Fornite’s No-Build Mode Is Revitalising The Game And Its Community

© Epic Games

It’s no secret that Fortnite has left an indelible impact on the gaming scene since its release in 2017. As a result, the developers have understandably been looking for a way to extend its popularity and player base. However, rather than continuing to add new features to an already over-saturated game, removing one of the most notable features may be the secret to maintaining its success. The new “No-Build” mode might just be the answer for Fortnite’s future relevancy.

A Fortnite refresher

In late March of 2022, the owners of Fortnite, Epic Games, announced that it would be trying a new spin of the acclaimed battle royal game mode called “No-Builds”. At first glance, the mode sounds uncharacteristic. Fortnite, after all, is perhaps most well-known for its combination of building walls and ramps alongside the standard run-and-gun combat. Switching off what set it against other battle royale games would, essentially, put itself in direct competition with the likes of Call of Duty’s Warzone and Apex Legends. But this would only be for a limited time.

Limited-time modes, or LTM’s, aren’t new and have usually been the way of tweaking the main mode just enough to make it new and exciting for its player base. Examples of this include “Respawns” and “Team Rumble” which put players in 50 vs. 50 squads, as well as “Arena” the competitive playlist for players.

As mentioned, the mode itself removes building with the new sliding and sprinting mechanic to reshuffle the gameplay. The overall experience feels smoother, and the encouraged use of cover around the map instead of a typical building has also meant a greater focus on combat. With duels no longer focused around editing windows through someone’s 6 by 6 tower instead valuing accuracy and positional awareness from players.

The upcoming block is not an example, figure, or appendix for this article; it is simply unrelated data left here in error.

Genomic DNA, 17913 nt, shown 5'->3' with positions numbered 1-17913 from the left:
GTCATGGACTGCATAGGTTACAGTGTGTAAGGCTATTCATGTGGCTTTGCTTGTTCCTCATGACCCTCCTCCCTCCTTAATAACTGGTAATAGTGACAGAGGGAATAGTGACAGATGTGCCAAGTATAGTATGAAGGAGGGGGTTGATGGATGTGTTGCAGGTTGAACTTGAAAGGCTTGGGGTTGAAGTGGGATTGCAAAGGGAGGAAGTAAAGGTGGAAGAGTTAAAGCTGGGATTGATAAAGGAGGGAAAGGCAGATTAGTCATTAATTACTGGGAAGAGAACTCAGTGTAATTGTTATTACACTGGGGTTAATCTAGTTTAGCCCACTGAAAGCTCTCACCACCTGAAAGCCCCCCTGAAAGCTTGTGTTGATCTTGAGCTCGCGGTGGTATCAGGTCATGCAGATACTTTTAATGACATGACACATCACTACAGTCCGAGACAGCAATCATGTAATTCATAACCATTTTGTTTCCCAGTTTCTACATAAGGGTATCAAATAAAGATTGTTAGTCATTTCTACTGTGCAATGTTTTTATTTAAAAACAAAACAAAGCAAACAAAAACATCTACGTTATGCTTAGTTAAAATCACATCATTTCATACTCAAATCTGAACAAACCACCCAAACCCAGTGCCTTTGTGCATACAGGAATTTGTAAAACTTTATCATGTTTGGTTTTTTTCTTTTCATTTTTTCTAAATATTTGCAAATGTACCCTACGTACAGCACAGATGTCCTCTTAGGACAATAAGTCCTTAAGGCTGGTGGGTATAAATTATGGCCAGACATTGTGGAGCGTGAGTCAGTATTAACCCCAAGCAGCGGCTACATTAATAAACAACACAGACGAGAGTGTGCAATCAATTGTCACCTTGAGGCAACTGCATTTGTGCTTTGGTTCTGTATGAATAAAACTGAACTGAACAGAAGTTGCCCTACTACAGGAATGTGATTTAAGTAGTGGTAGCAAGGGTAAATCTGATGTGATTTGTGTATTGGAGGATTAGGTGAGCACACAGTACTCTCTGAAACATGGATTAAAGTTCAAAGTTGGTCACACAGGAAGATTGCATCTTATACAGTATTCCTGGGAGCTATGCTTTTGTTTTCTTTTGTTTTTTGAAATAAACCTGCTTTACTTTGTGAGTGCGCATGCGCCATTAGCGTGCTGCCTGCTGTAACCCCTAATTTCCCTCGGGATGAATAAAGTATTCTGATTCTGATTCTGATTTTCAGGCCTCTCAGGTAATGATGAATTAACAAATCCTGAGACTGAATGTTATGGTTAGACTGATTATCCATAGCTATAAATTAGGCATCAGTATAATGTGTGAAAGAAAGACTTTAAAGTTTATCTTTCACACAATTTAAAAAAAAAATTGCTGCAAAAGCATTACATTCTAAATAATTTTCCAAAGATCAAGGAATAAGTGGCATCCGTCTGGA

Faster isn’t always better

This is because of the introduction of the “Turbo Building” feature. This feature was created in good faith to help casual players get to grips with building while in gunfights. But this backfired massively. Players no longer had to place every piece individually. Instead “turbo building” allowed multiple wall ramps to be built at once. This would turn your average battle, into a competition as to who can build the bigger ramp first while getting on top and shooting at the opposite player.

Features like “Turbo Building”, while brilliant in encouraging players to get better at the building aspect, increasingly alienated a large number of casual players unable to sink hours into learning how to build a 2 by 2 in 0.3 seconds.

However, in removing the build mode and having the option to keep it off, it has also singlehandedly improved the popularity of the game and has brought old players back (like myself), who were largely disenfranchised by the “new era” Fortnite playstyle.

Words by Joshua Lopez


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